|Medium term||10% of initial weight 12 weeks|
|Long term||10–20% of initial weight||<88cm (35 inches) for women <102cm (40 inches) for men|
Use in conjunction with lifestyle measures, set target 5% weight loss over 3 months.
better for those with high fat intake
ULowers fat absorption’:
TOS with or before meals.
NICE criteria: BMI >30 or >28 with co-morbidity (Type-2 OM, cholesterolaemia, hypertension) .
Continue>12 weeks only if 5% weight loss.
Can cause reduced absorption of fat-soluble vitamins (A, D, E, K) and reduced COCP efficacy.
CI: malabsorption, breastfeeding.
SEs: flatulence, diarrhoea.
appetite Suppressant better for those who cannot control eating
Licensed for maximum of 1 year.
NICE criteria: BMI >30 or >27 with co-morbidity.
Monitor BP and pulse 2 weekly for first 3 months, then monthly.
Stop if BP >145/90 or >10 mmHg diastolic BP rise or 10 bpm pulse rise at two consecutive visits.
Continue >12 weeks only if 5% weight loss.
SEs: dry mouth, abdominal pain, hypertension.
Rimonobant (Acomplia)Appetite Suprressant
NICE criteria: BMI >30 or >27 with co-morbidity.
CI: psychiatric illness.
SEs: dry mouth, abdominal pain, depression, anxiety.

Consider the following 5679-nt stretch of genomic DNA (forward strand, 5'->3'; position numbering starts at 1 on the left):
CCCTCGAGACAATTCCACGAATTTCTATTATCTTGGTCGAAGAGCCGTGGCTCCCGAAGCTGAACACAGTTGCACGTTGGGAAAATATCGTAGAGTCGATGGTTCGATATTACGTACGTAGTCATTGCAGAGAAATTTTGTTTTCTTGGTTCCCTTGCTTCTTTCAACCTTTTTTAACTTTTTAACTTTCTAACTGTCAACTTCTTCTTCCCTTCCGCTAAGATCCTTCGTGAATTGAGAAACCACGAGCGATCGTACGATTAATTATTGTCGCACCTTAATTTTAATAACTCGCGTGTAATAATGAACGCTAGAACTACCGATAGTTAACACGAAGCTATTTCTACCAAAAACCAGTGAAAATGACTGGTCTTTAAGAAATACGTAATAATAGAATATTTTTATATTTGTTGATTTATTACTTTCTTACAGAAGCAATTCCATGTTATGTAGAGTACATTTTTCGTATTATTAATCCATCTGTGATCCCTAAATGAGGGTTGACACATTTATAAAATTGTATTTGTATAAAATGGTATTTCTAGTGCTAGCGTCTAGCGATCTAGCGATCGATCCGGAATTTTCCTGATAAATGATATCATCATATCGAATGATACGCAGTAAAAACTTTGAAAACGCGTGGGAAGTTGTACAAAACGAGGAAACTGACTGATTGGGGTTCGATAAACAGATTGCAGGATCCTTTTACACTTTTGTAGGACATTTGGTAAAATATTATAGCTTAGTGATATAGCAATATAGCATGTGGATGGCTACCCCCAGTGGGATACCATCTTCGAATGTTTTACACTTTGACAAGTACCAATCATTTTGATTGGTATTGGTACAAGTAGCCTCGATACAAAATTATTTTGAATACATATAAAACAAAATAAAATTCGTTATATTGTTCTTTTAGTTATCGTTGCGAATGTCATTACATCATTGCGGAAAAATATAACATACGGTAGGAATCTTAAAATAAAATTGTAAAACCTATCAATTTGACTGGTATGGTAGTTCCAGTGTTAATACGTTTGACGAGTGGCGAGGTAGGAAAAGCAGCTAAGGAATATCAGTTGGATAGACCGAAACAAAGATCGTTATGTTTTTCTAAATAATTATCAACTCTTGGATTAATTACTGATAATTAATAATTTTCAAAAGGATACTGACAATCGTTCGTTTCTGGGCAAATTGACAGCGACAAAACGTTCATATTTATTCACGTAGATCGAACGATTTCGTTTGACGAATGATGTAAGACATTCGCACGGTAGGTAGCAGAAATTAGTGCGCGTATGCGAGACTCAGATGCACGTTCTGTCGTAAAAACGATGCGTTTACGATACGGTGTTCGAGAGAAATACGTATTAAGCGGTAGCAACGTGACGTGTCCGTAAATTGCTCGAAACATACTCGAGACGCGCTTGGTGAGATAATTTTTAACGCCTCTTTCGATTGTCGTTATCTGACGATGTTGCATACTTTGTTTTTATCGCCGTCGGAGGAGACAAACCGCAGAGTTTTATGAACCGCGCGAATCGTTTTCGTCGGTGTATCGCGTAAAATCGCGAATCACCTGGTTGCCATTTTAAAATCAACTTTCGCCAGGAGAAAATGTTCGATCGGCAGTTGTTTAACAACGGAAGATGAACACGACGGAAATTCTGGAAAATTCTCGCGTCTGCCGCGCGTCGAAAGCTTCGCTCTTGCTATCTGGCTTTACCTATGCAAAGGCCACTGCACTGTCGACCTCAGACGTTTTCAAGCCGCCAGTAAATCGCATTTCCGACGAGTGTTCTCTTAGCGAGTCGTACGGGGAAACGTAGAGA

Central abdominal obesity plus two of the following :
Waist higher than 102 cm males 88 cm females (Caucasions)
TG greater than 1.7mmmol/l
HDL lower than 0.9mmol/l in men or 1.1mmol/l in women
FPG greater than 5.6mmol/l
Hypertension Systolic BP higher than 130 Diastolic BP higher than 85
Glucose intolerance/hyperinsulinaemia Fating glucose > 5.6 (6.1?)
check latest definition for these values
|Abdominal Obesity||waist circ > 102 cm m > 88 cm f (Caucasions)|
|Hypertension||BP> > 130/85 mmHg|
|Atherogenic Dislipidaemia||TG>1.7 (1.69?) mmol HDL< 1.03 (1.04?) M or <1.29F|
NICE criteria for bariatric surgery
only if BMI >40 or >35 with co-morbidities and other measures conservative and medical measures have failed.
Patients must have exhausted all other nonsurgical measures >6m including intensive management in specialist clinic be fit for surgery including psychologically be seen in specialist clinic and committed to long term FU
BMI >35 kg/m2
BMI > 40 kg/m2
BMI > 50 kg/m2
Consider drug treatment only after dietary, exercise and behavioural approaches have been started and evaluated.
Children under 12
drug treatment is not generally recommended
prescribe only in exceptional circumstances, if there are severe life threatening co morbidities (such as sleep apnoea or raised intracranial pressure)
prescribing should be started and monitored only in specialist paediatric settings.
Children 12 and older
drug treatment is recommended only if there are physical co morbidities (such as orthopaedic problems or sleep apnoea) or severe psychological co morbidities
prescribing should be started by a specialist multidisciplinary team with experience of prescribing for this age group.
Consider only in exceptional circumstances, and if they have achieved or nearly achieved physiological maturity